That is why leadership is important in blended households and that is exactly what a multiple dog household often is. Without leadership and manners, things can progress to such a point that takes a huge amount of management, structure and work to fix. Multiple dog household issues run the range of easily fixed with simple tweaks such as adding some leadership to all out dangerous fights on a regular basis where leadership is only the first step. While the latter is unlikely to be fixed when allowed to fester for long periods of time before a professional is called in, some sort of progress can be made in any situation provided the humans are capable of handling the situation.

And this is where leadership comes in. Now a comment that may cause some to get the flamethrowers out: I use body language a lot in multiple dog issues. Heck, I use it with single dog households too. Dogs understand body language far faster than words that we throw at them without applying meaning. I don’t use physical corrections or fear for training or management. But I do use body blocks, parental style stances and disapproving looks when appropriate and necessary. And in a multiple dog household, body blocks are something that can be needed on a frequent basis when conflict is happening. It certainly can be used in an intimidating way as evidenced by that same aforementioned TV trainer. But that isn’t how I use it or teach others to use it. The goal here is to establish that the human is the go to for conflict resolution and safety. The dogs don’t need to handle those things.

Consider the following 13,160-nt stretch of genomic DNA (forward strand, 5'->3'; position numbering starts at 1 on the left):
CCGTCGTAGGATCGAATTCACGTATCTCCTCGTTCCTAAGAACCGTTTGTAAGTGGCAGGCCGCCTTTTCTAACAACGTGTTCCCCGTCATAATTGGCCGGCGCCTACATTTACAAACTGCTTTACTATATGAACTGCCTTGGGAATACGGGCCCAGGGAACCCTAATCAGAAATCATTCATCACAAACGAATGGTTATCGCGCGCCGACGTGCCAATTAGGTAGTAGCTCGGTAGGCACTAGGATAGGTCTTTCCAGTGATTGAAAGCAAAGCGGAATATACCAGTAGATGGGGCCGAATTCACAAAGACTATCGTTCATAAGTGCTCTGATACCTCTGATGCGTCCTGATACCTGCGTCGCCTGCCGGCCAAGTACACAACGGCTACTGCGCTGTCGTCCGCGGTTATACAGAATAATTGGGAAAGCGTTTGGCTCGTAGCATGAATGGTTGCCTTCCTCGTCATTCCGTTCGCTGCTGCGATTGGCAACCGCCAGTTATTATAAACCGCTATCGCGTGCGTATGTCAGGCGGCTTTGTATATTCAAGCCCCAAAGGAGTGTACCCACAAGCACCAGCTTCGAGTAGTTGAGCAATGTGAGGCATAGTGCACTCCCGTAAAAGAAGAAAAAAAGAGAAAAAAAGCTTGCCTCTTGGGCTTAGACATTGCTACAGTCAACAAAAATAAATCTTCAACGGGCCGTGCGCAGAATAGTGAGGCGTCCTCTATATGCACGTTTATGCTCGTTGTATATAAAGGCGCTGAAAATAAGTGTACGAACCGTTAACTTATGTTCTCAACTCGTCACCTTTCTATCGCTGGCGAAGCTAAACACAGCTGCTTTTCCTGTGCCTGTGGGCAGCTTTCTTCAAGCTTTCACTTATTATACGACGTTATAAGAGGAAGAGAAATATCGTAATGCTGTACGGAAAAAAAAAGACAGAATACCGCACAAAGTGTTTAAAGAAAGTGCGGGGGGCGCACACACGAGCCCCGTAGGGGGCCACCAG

Which brings us to the subject of safety. Safety is crucial for all living beings. It’s high up on the pyramid of needs. Take care of that and you can take care of everything that occurs from the lack of safety. So now all that body language that cues the crew to look to you for safety and conflict resolution makes so much more sense than having no consequences for trying to incite conflict. Doesn’t it? Body blocking and splitting on the part of the human is crucial to a harmonious existence in some multiple dog households. I say some because I have seen other trainers say that they never need to use body blocking. They clearly are not working with confident dogs existing together in a conflict riddled household. My goal is as little re-homing as possible when possible.

And just as I would never use a body block with timid dogs who have no need of such a move, I would not dream of not using them in households with dog(s) confident enough to not wilt from such a thing. Establishing or repairing a relationship between the dogs and the humans helps this go smoothly. Keep the safety part in mind. That is what this is all about for all involved.

Body language establishes boundaries that dogs understood very easily. Just as good parents provide non-scary consequences for children who flout boundaries, dog parents need to do the same. Doing so provides safety for the one(s) targeted by the bullies, just as with children. Positive never should over permissive. That helps no one, least of all the one(s) with loose boundaries.